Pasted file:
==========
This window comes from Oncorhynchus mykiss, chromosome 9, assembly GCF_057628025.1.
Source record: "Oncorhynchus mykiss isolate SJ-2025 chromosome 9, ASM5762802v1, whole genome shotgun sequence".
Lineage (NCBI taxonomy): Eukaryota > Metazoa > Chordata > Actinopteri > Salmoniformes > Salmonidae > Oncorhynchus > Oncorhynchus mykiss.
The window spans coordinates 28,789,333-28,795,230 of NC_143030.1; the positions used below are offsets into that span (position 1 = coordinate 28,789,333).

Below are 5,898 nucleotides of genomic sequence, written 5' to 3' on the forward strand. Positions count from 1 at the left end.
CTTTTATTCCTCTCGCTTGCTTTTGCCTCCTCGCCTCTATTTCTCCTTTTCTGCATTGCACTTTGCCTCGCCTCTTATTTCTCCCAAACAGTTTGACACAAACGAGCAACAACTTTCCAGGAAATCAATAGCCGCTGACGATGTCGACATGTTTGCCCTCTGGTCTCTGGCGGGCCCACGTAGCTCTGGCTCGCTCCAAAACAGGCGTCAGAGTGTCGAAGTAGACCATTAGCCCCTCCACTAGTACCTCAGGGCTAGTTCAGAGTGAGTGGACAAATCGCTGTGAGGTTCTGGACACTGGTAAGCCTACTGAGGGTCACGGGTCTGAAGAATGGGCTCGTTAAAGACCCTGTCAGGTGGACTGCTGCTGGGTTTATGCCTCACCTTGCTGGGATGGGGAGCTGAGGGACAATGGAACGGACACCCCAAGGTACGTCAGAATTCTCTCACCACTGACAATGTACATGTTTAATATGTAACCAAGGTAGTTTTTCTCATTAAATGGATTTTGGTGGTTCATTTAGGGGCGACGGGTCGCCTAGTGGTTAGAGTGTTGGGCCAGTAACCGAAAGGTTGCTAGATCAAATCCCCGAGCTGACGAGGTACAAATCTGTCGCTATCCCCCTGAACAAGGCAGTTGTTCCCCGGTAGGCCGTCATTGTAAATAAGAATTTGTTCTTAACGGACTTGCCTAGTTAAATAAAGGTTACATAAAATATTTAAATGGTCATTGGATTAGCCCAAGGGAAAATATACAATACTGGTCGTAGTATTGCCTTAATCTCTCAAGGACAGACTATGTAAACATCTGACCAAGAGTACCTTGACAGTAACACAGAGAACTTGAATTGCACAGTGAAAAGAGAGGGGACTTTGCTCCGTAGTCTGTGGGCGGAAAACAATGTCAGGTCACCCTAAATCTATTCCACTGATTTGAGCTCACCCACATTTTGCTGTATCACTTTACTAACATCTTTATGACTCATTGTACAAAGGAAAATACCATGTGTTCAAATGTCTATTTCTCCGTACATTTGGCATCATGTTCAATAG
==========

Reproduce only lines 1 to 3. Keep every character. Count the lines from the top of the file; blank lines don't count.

This window comes from Oncorhynchus mykiss, chromosome 9, assembly GCF_057628025.1.
Source record: "Oncorhynchus mykiss isolate SJ-2025 chromosome 9, ASM5762802v1, whole genome shotgun sequence".
Lineage (NCBI taxonomy): Eukaryota > Metazoa > Chordata > Actinopteri > Salmoniformes > Salmonidae > Oncorhynchus > Oncorhynchus mykiss.